Now for the scandal. Lane collapses at the Virtue Ball and is rushed to the hospital. Doctors discover she is three months pregnant, which brings the SVU team in to investigate. Just like that, SVU finds themselves embroiled in a cray cray situation with more turns than anyone saw coming.
Unsurprisingly the Bakers refuse to comply with the police investigation, preferring to keep Lane’s pregnancy under wrap. Their spiritual advisor Pastor Eldon arrives and assures SVU that the family and their local law enforcement will handle the situation. Privately.
Back at SVU HQ, Detective Benson (Mariska Hargitay) wonders why the Bakers are afraid of outsiders investigating Lane’s statutory rape. Are they just protecting the kids? As Detective Rollins (Kellie Giddish) wisely points out, the Bakers are more likely protecting their brand because: “Look at what happened to the Duggars. Word gets out that one of those virgin Baker daughters is knocked up, there goes the TV show, the book deal, the multi-million dollar chastity empire.”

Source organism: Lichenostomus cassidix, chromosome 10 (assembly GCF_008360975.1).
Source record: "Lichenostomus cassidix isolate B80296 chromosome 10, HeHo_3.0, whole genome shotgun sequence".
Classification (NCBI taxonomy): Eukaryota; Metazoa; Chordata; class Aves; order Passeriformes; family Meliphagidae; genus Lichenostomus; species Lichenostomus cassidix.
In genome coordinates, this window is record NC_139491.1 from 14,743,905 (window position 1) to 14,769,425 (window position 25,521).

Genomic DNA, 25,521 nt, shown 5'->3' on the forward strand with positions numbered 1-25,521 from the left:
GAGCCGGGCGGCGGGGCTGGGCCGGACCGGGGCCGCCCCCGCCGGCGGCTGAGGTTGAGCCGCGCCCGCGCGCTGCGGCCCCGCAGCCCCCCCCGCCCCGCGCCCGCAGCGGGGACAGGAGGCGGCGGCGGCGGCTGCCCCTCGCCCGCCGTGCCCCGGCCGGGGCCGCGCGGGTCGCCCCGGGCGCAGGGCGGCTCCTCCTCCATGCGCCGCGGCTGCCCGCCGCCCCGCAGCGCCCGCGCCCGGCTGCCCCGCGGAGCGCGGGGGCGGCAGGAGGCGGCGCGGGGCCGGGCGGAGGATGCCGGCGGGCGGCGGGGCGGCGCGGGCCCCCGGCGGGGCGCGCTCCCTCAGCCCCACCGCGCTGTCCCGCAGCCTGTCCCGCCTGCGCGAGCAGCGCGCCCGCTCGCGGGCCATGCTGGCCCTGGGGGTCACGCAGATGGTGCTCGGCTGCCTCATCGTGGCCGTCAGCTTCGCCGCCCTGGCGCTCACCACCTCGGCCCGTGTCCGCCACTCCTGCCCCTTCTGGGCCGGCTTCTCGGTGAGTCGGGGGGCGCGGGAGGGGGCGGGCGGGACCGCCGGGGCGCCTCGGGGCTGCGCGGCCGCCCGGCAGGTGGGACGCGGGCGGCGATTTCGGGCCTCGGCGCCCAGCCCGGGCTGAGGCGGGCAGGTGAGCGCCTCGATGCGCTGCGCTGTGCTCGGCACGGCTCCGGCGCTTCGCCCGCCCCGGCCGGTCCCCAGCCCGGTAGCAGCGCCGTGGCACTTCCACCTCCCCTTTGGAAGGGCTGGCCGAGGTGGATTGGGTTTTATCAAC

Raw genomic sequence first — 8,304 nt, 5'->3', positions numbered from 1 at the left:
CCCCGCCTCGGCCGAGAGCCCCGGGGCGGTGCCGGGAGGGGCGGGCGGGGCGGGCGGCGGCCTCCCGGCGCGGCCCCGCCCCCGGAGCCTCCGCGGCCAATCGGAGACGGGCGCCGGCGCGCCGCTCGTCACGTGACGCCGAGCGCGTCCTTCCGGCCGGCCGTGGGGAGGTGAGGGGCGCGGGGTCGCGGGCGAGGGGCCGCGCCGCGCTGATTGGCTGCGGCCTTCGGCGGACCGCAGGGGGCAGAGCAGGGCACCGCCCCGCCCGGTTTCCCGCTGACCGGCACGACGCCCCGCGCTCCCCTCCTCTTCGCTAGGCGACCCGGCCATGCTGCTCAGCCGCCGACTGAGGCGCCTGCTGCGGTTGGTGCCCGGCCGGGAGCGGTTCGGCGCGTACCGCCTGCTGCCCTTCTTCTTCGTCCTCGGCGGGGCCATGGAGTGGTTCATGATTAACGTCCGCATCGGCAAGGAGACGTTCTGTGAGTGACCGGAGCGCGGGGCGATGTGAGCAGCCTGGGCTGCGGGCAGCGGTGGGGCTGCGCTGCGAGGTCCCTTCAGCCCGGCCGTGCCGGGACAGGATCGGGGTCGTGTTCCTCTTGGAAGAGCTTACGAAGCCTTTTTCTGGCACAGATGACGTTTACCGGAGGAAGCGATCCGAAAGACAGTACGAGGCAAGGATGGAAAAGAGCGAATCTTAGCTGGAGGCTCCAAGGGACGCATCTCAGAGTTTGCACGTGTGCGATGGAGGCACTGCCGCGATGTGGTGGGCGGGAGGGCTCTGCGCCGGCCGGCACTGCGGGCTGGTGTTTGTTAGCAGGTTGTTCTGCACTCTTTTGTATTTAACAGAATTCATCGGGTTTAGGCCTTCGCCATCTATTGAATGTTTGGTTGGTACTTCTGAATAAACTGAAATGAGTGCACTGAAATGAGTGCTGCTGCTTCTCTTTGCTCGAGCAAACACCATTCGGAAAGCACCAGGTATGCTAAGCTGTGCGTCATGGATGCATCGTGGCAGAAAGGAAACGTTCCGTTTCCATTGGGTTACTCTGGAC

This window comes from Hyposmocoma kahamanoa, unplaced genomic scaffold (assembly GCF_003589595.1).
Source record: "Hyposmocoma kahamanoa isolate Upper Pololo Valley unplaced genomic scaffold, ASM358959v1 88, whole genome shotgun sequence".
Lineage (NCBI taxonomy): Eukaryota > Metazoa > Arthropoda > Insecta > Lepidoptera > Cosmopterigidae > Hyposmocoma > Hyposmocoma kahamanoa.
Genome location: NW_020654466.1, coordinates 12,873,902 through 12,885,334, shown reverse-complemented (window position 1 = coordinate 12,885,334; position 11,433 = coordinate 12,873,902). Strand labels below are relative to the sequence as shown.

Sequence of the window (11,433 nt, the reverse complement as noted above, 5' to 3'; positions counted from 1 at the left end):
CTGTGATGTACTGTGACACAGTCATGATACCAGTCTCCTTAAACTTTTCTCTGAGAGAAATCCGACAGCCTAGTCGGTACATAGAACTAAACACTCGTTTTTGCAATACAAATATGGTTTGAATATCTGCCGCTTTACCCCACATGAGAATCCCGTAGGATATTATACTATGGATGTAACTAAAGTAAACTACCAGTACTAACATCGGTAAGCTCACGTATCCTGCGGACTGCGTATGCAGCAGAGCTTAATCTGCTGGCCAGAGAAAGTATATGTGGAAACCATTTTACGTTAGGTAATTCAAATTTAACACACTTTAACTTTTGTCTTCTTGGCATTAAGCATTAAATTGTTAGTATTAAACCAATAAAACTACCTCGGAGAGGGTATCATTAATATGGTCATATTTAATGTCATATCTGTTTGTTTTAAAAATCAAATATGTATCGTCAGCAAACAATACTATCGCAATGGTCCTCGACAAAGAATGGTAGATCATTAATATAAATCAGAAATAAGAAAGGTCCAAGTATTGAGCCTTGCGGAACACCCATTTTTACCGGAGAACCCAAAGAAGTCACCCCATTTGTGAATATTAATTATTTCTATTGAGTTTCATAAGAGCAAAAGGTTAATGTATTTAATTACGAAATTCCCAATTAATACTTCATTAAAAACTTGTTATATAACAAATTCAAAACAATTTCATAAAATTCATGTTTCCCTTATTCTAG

The interplay between insular religious communities and reality television is fascinating. Without their religion, families like the Duggars would not be subjects of a reality show empire and would not have built a “family like a company“. In turn, they can’t support the megasized families Evangelism eagerly encourages. (Most Quiverfull families live in poverty.) The public Evangelical-family brand – consisting of tv shows, blogs, and books – functions as both subtle and extreme Evangelical messaging. Once any cracks in the facade are revealed, then the brand becomes unsustainable.
Detective Rollins digs through the Baker family’s website to find the necessary clues for solving the case. The detectives focus on people in the Baker family’s inner circle, including the reality show’s cameraman. The investigation takes SVU to the family’s close-knit town in Catskills, where the presence of patriarchal figures loom. But is the sketchy cameraman the actual culprit?
After all, this is Law and Order. The show is a master at crafting the perfect whodunit and there will always be several plot twists throughout an episode. When the cameraman’s alibi checks out (thanks vasectomy!), the detectives begin finding many disturbing secrets about the Bakers. Did the teenage Baker son father his sister’s secret baby? Eek. (Now that’s one way to one up Josh Duggar.) Still the Bakers, under the guidance of their pastor/lawyer, won’t reveal information that could harm their family.